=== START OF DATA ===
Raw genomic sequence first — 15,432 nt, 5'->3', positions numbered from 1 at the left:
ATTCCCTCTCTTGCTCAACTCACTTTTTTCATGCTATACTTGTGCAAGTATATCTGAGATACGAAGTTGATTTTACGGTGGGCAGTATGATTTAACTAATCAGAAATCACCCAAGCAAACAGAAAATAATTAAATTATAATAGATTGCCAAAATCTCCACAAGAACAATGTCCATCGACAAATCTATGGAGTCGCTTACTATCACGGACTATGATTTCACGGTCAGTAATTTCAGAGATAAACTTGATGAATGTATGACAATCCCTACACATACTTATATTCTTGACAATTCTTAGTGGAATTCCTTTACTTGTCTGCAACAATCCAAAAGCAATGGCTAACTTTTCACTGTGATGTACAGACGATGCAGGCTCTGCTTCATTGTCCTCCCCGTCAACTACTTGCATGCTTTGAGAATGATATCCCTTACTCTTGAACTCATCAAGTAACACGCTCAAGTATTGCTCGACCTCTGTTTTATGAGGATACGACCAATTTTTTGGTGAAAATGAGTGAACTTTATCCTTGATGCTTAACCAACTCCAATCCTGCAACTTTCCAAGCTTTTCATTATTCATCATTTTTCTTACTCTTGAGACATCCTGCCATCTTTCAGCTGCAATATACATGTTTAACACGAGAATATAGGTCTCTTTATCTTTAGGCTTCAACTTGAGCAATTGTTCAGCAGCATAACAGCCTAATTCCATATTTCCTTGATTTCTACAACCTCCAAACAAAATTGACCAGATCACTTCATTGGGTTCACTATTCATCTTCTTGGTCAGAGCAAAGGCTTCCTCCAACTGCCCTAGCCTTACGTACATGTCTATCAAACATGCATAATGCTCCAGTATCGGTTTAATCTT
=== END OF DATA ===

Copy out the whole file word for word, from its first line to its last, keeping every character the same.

Raw genomic sequence first — 15,432 nt, 5'->3', positions numbered from 1 at the left:
ATTCCCTCTCTTGCTCAACTCACTTTTTTCATGCTATACTTGTGCAAGTATATCTGAGATACGAAGTTGATTTTACGGTGGGCAGTATGATTTAACTAATCAGAAATCACCCAAGCAAACAGAAAATAATTAAATTATAATAGATTGCCAAAATCTCCACAAGAACAATGTCCATCGACAAATCTATGGAGTCGCTTACTATCACGGACTATGATTTCACGGTCAGTAATTTCAGAGATAAACTTGATGAATGTATGACAATCCCTACACATACTTATATTCTTGACAATTCTTAGTGGAATTCCTTTACTTGTCTGCAACAATCCAAAAGCAATGGCTAACTTTTCACTGTGATGTACAGACGATGCAGGCTCTGCTTCATTGTCCTCCCCGTCAACTACTTGCATGCTTTGAGAATGATATCCCTTACTCTTGAACTCATCAAGTAACACGCTCAAGTATTGCTCGACCTCTGTTTTATGAGGATACGACCAATTTTTTGGTGAAAATGAGTGAACTTTATCCTTGATGCTTAACCAACTCCAATCCTGCAACTTTCCAAGCTTTTCATTATTCATCATTTTTCTTACTCTTGAGACATCCTGCCATCTTTCAGCTGCAATATACATGTTTAACACGAGAATATAGGTCTCTTTATCTTTAGGCTTCAACTTGAGCAATTGTTCAGCAGCATAACAGCCTAATTCCATATTTCCTTGATTTCTACAACCTCCAAACAAAATTGACCAGATCACTTCATTGGGTTCACTATTCATCTTCTTGGTCAGAGCAAAGGCTTCCTCCAACTGCCCTAGCCTTACGTACATGTCTATCAAACATGCATAATGCTCCAGTATCGGTTTAATCTT